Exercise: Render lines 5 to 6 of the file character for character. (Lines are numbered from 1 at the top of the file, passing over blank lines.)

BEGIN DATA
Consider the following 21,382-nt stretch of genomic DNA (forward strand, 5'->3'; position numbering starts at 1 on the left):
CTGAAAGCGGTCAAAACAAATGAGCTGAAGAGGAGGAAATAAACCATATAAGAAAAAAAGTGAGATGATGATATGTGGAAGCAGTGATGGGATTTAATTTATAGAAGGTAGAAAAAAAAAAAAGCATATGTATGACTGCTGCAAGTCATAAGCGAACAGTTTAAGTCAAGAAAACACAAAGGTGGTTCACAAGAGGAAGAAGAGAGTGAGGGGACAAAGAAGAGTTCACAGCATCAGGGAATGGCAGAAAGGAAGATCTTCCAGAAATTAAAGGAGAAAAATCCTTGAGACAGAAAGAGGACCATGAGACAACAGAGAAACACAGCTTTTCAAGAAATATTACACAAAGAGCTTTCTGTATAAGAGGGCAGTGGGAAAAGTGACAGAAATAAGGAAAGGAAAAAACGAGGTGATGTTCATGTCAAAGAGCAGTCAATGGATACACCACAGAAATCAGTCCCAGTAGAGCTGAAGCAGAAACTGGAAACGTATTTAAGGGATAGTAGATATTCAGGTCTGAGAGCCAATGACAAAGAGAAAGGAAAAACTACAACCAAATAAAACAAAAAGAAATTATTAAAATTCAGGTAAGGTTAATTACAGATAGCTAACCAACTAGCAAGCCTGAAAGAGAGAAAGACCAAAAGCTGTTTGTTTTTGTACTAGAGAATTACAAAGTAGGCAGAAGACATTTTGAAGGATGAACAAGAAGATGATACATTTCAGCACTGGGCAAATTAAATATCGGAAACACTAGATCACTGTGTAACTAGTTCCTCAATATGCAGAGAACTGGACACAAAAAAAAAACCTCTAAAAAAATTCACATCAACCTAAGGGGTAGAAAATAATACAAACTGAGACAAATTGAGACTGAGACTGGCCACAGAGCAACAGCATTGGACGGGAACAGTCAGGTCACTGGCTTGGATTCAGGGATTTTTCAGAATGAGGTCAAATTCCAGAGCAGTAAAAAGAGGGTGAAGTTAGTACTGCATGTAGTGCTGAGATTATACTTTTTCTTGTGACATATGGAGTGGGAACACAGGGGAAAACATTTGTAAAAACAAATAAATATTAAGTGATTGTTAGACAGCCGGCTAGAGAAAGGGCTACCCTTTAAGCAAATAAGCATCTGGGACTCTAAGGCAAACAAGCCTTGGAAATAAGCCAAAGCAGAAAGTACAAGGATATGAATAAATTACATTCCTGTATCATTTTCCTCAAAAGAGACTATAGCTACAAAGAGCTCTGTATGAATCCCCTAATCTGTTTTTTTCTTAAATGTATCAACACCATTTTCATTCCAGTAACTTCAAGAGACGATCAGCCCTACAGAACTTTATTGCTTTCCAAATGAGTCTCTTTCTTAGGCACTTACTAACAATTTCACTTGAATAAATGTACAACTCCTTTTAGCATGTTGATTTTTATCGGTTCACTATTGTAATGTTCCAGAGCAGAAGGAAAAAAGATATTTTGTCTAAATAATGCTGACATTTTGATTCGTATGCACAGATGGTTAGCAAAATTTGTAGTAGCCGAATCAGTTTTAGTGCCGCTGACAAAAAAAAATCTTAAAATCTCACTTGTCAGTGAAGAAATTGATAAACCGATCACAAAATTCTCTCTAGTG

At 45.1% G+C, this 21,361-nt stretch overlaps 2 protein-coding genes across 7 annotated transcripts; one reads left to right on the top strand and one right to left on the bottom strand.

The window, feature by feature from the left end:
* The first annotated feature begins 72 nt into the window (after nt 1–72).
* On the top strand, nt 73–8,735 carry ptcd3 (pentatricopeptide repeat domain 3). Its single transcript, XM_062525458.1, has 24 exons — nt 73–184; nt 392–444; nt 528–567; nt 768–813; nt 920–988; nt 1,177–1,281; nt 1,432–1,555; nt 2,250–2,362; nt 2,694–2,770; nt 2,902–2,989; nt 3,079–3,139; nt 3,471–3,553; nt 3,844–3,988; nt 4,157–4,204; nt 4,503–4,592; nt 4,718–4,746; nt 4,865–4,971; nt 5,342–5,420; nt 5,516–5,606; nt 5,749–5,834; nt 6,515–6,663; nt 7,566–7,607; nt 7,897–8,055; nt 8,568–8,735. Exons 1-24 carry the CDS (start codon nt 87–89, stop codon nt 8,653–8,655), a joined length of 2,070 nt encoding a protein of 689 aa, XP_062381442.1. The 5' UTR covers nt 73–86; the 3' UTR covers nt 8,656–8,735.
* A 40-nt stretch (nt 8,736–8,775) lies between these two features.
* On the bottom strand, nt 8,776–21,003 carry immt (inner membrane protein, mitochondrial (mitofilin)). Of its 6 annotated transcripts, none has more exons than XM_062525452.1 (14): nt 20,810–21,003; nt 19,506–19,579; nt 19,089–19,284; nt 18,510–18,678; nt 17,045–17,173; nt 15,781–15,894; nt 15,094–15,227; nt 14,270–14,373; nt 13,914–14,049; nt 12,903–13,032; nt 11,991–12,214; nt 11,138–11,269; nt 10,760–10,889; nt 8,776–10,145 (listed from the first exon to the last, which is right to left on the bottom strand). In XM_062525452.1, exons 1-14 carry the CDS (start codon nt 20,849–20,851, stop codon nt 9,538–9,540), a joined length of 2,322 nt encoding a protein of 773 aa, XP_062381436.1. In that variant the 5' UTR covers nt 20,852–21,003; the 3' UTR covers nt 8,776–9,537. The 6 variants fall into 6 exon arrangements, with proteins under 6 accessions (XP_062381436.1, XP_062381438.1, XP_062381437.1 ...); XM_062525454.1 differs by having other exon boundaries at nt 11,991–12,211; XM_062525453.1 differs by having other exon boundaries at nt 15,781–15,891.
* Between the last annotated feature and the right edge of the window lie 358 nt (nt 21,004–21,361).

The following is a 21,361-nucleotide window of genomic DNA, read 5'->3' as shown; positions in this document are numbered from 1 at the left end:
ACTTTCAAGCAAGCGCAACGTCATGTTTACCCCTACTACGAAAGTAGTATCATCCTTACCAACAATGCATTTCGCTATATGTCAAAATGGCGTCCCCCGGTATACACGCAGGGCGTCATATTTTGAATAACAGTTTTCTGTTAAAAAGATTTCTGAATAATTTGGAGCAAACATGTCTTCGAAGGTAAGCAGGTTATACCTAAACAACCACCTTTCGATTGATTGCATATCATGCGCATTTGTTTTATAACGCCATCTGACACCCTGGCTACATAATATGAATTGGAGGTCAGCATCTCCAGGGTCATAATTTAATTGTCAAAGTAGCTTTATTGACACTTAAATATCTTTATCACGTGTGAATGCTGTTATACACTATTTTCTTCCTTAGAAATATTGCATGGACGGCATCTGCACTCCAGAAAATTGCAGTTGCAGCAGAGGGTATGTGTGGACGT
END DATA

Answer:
* The first annotated feature begins 72 nt into the window (after nt 1–72).
* On the top strand, nt 73–8,735 carry ptcd3 (pentatricopeptide repeat domain 3). Its single transcript, XM_062525458.1, has 24 exons — nt 73–184; nt 392–444; nt 528–567; nt 768–813; nt 920–988; nt 1,177–1,281; nt 1,432–1,555; nt 2,250–2,362; nt 2,694–2,770; nt 2,902–2,989; nt 3,079–3,139; nt 3,471–3,553; nt 3,844–3,988; nt 4,157–4,204; nt 4,503–4,592; nt 4,718–4,746; nt 4,865–4,971; nt 5,342–5,420; nt 5,516–5,606; nt 5,749–5,834; nt 6,515–6,663; nt 7,566–7,607; nt 7,897–8,055; nt 8,568–8,735. Exons 1-24 carry the CDS (start codon nt 87–89, stop codon nt 8,653–8,655), a joined length of 2,070 nt encoding a protein of 689 aa, XP_062381442.1. The 5' UTR covers nt 73–86; the 3' UTR covers nt 8,656–8,735.